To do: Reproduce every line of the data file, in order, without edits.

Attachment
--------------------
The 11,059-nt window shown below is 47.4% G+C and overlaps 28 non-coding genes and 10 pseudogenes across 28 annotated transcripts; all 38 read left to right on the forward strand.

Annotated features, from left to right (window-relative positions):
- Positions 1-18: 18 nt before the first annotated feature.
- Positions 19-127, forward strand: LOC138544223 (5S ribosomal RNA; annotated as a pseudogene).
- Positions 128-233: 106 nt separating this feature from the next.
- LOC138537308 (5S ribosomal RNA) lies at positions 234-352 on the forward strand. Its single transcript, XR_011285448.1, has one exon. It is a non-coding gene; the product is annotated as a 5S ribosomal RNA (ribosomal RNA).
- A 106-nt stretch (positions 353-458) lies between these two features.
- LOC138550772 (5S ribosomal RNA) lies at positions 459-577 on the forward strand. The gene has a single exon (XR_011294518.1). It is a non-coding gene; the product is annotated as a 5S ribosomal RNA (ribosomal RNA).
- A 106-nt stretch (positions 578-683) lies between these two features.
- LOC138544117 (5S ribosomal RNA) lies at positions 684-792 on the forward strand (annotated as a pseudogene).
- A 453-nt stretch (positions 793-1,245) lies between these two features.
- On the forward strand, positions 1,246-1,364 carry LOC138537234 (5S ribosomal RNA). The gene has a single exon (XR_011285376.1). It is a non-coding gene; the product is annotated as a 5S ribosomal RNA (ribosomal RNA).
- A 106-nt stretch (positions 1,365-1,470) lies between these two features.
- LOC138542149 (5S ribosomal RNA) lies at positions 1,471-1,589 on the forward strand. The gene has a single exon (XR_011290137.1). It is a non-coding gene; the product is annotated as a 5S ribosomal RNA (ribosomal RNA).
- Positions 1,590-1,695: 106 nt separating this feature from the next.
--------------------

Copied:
The 11,059-nt window shown below is 47.4% G+C and overlaps 28 non-coding genes and 10 pseudogenes across 28 annotated transcripts; all 38 read left to right on the forward strand.

Annotated features, from left to right (window-relative positions):
- Positions 1-18: 18 nt before the first annotated feature.
- Positions 19-127, forward strand: LOC138544223 (5S ribosomal RNA; annotated as a pseudogene).
- Positions 128-233: 106 nt separating this feature from the next.
- LOC138537308 (5S ribosomal RNA) lies at positions 234-352 on the forward strand. Its single transcript, XR_011285448.1, has one exon. It is a non-coding gene; the product is annotated as a 5S ribosomal RNA (ribosomal RNA).
- A 106-nt stretch (positions 353-458) lies between these two features.
- LOC138550772 (5S ribosomal RNA) lies at positions 459-577 on the forward strand. The gene has a single exon (XR_011294518.1). It is a non-coding gene; the product is annotated as a 5S ribosomal RNA (ribosomal RNA).
- A 106-nt stretch (positions 578-683) lies between these two features.
- LOC138544117 (5S ribosomal RNA) lies at positions 684-792 on the forward strand (annotated as a pseudogene).
- A 453-nt stretch (positions 793-1,245) lies between these two features.
- On the forward strand, positions 1,246-1,364 carry LOC138537234 (5S ribosomal RNA). The gene has a single exon (XR_011285376.1). It is a non-coding gene; the product is annotated as a 5S ribosomal RNA (ribosomal RNA).
- A 106-nt stretch (positions 1,365-1,470) lies between these two features.
- LOC138542149 (5S ribosomal RNA) lies at positions 1,471-1,589 on the forward strand. The gene has a single exon (XR_011290137.1). It is a non-coding gene; the product is annotated as a 5S ribosomal RNA (ribosomal RNA).
- Positions 1,590-1,695: 106 nt separating this feature from the next.